"At any rate, when I took over our regional office in London and combined my international office with it, I was appalled to find many of our orders were either unfilled or undelivered. We were so far behind the rest of the civilized world that not one of our clerks even had an electronic typewriting machine, much less any automated bookkeeping or invoicing, shipping and receiving. It was unbelievable. I didnít know where to begin to modernize.

"Gradually, weíve been able to upgrade to electric and electronic automated systems in one manner or another, but theyíre all independent, and the exchange of information is impossible. I want to put everything into a mainframe computer or whatever you recommend, entering orders and inventory, tracking and billing shipments. I want to introduce word processing for international correspondence, and so forth. The modern world has completely passed us by.

"This is where you come in. You see, we have a unique problem. We have some very old employees and their devotion to the company is very precious to us. Without it, Iím afraid the company would have crumbled long ago when economic conditions fluctuated."

"I can see your predicament. Trying to teach some, if youíll excuse the expression, Ďold dogs, new tricksí without risking alienation or making them feel ignorant." She gnawed at one side of her bottom lip thoughtfully.

"Precisely!" Donald exclaimed with glee. "Al said you would understand and Iím pleased to see he was right."

"Yes, I understand. Iíve run into several clients who needed to teach established personnel new techniques and bring in new staff to operate the computer systems without the old employees feeling threatened. But, I donít see how you think I can help you, unless you want me to give you a crash course on helping employees cope with change and innovation."

"No, thatís not exactly what we had in mind." Donald lowered his head and ran his thumbs underneath his lapels as if he were almost afraid to make his suggestion.

"You see, we were hoping, Al and I, that is, to convince you to come to England for a few months and take charge of this program."

"England? But how could I do that, my job is here?" She fidgeted in her desk chair, upset that her company was willing to let her go, give up her job when she had just been promoted a few months ago.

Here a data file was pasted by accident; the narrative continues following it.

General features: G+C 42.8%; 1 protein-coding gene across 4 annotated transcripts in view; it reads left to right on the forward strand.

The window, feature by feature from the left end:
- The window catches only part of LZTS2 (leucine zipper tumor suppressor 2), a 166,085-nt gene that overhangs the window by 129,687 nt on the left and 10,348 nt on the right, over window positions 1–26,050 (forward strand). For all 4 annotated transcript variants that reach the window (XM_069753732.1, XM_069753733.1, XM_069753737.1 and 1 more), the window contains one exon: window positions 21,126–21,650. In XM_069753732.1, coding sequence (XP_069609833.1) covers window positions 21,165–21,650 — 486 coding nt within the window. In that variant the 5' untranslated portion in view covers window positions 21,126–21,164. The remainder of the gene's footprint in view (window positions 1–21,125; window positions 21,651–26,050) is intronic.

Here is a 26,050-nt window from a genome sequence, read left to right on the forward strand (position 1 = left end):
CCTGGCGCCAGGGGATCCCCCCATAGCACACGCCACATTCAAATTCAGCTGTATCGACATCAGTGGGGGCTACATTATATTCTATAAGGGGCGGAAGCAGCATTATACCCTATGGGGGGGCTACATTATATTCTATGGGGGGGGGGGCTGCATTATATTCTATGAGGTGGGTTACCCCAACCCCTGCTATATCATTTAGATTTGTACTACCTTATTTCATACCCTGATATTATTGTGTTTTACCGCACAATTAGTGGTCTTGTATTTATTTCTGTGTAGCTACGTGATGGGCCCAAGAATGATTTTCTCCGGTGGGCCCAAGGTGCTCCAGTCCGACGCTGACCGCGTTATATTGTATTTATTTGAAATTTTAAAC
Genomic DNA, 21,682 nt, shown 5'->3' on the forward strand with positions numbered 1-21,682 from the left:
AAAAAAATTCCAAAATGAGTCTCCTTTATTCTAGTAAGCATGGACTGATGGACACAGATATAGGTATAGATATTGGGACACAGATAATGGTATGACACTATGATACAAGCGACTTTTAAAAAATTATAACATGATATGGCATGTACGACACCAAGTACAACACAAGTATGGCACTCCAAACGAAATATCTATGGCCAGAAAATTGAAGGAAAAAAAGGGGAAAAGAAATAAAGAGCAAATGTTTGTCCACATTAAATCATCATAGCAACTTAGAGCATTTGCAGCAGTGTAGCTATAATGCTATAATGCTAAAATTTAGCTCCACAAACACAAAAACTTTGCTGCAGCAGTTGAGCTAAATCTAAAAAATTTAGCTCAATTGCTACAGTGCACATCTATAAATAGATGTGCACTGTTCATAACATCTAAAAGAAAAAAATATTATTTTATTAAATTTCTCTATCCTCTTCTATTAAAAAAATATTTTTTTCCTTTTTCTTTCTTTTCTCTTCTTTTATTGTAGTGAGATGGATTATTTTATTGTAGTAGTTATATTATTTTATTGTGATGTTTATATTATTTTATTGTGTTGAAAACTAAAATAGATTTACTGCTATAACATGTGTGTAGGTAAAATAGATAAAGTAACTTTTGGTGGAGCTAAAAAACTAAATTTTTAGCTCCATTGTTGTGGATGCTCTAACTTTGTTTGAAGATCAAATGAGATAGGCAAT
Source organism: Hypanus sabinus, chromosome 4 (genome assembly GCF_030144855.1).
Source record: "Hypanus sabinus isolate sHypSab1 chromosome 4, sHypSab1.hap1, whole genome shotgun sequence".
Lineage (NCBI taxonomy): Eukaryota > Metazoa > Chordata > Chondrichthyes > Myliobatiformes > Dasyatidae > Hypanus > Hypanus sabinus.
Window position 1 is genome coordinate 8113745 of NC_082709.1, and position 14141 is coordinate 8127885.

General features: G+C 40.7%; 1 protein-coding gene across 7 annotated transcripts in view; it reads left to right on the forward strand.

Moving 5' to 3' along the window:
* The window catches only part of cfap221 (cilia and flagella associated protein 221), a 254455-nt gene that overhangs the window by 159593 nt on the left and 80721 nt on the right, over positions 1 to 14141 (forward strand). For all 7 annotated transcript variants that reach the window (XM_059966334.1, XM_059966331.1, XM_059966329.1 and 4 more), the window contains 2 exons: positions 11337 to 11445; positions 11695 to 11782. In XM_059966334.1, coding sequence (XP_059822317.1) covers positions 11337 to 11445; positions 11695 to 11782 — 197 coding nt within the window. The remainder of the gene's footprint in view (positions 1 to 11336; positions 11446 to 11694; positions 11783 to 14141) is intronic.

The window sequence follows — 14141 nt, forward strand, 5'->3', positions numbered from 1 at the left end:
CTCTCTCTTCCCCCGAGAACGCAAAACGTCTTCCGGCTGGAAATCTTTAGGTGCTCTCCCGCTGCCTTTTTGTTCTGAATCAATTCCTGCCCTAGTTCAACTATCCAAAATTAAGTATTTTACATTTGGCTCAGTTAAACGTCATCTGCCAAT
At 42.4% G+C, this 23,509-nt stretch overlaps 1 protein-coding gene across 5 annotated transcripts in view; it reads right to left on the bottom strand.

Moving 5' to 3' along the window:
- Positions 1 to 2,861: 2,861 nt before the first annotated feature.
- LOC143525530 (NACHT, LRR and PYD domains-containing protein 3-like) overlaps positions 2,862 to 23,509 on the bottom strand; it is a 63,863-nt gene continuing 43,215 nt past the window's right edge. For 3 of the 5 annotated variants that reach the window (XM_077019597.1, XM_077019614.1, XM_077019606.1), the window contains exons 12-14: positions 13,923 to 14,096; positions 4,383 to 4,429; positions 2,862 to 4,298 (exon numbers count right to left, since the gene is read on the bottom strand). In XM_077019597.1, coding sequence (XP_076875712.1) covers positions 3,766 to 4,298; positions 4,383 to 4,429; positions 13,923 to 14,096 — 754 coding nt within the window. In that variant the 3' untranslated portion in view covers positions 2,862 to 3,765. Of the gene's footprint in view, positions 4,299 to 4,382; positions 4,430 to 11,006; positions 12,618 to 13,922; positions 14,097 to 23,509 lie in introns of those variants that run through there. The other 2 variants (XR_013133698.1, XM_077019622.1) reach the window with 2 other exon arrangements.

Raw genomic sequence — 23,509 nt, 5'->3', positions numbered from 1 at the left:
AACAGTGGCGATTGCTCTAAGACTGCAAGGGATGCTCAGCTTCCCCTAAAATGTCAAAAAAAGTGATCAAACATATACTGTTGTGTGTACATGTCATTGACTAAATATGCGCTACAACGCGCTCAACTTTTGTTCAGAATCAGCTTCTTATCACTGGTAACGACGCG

"I donít see how I could give up my job for a job of only a few months." She shook her head and sighed, attempting to compose herself. "Iíve worked hard to get where I am. Iím not ready to give it all up now."

"Oh, no, my dear girl, you wouldnít have to quit! Al and I have talked about all the arrangements, and your job is not at all in jeopardy. On the contrary, you would be on loan to us as a professional consultant, at, I might add, a substantial increase in salary."

"But my home, my friends..."

"Perhaps I should explain more thoroughly. Is there somewhere we could sit and discuss all the possibilities over a cup of tea, or coffee, or better still, breakfast? I have Alís permission to monopolize your whole day, but heís left it up to me to convince you to take on the job. He will accept your decision either way and your job will in no way be affected regardless of your final decision."

"Well," a shuttering sigh preceded the end of her sentence, "I guess we could go to the little coffee shop on the next corner." Her voice was low, her thoughts far away and racing.

"Splendid!" Donald bowed slightly from the waist and opened her office door with one hand, giving a lordly gesture with the other for Dierdre to precede him.

"By the way," he added, "I believe thatís one of our fabrics youíre wearing today." He smiled as he closed the door behind them.